The remaining population are either atheist or practice another religion other than Christianity or Mulsim. The German constitution exhibits a relationship between state and religion. There is no discrimination in this culture in regard to religion, however; “the constitutional rules determine the relationship of the state and the diverse religious communities” (Korioth & Augsberg, 2007, p.320-321). 65 to 70 percent of Germany’s population identifies themselves as Christians, 29 percent Catholic (Zimmerman, 2015, p.3). Two churches are recognized within the German culture, the Catholic Church and the Protestant Church. There are very few Muslims within this culture. Religious communities are forbidden from intervening in state affairs.
Ethics uses reasoning and morals to determine what should or should not be done (Phaneuf, 2009, p.2). Religion and culture are major dynamics when discussing the formation of ethical beliefs. Changes were made to the ethical practices in Germany due to the reformation of East and West Germany. During the reformation, the political system in this culture changed to capitalist system from a socialist system (Meyer, 1993, p.5). The change within the political system generated a non-tolerance for unethical behavior.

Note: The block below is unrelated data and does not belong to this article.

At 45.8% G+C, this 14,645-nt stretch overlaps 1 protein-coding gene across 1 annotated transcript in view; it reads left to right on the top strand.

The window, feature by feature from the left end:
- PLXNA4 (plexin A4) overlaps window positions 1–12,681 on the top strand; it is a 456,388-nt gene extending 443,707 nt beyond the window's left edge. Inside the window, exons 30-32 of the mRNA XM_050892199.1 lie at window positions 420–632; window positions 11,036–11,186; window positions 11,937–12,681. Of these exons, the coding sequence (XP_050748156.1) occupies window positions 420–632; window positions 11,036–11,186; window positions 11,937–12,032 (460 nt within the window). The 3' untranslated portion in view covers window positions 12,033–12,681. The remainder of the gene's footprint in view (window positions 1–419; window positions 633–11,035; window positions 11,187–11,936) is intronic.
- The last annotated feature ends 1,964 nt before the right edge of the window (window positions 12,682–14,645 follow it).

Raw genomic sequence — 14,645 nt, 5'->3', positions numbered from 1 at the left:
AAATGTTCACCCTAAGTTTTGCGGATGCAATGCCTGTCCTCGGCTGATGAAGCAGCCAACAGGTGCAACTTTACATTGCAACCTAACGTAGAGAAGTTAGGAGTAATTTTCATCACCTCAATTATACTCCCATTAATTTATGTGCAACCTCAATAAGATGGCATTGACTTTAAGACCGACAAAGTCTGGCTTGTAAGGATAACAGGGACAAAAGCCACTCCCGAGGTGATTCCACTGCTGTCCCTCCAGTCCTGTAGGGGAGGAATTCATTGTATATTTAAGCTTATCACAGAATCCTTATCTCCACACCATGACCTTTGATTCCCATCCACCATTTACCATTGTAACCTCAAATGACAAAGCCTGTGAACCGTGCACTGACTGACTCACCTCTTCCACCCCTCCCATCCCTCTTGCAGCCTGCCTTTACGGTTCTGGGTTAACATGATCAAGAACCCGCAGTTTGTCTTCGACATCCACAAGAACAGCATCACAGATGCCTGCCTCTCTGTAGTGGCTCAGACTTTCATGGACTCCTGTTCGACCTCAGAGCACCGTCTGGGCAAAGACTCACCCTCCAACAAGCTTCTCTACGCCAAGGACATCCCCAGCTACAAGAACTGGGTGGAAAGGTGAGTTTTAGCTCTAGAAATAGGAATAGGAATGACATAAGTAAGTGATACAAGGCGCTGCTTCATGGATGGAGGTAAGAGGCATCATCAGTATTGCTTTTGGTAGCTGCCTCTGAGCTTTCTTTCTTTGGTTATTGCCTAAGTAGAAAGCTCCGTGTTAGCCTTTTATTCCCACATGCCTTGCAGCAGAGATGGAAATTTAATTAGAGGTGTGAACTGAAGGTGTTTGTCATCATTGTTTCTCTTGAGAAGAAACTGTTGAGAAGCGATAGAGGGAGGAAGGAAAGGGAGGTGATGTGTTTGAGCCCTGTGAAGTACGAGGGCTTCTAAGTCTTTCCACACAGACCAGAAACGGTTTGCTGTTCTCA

Ethics in Germany are led by moral decision due to the people of the country being close-knit. Generally speaking, Germans want to be accepted by their community. These individuals hold ethics to a high standard while heavily relying on the thoughts of others within their community. Ethical decisions inside this county are based on how an individual feels those closest to them will feel about it. Germans “will check the opinions of significant others, such as friends, spouses and coworkers, before making ethical decisions rather than relying on their own personal moral compass” (Rausch, Lindquist, & Steckel, 2014, p.192 ).
Values and Attitudes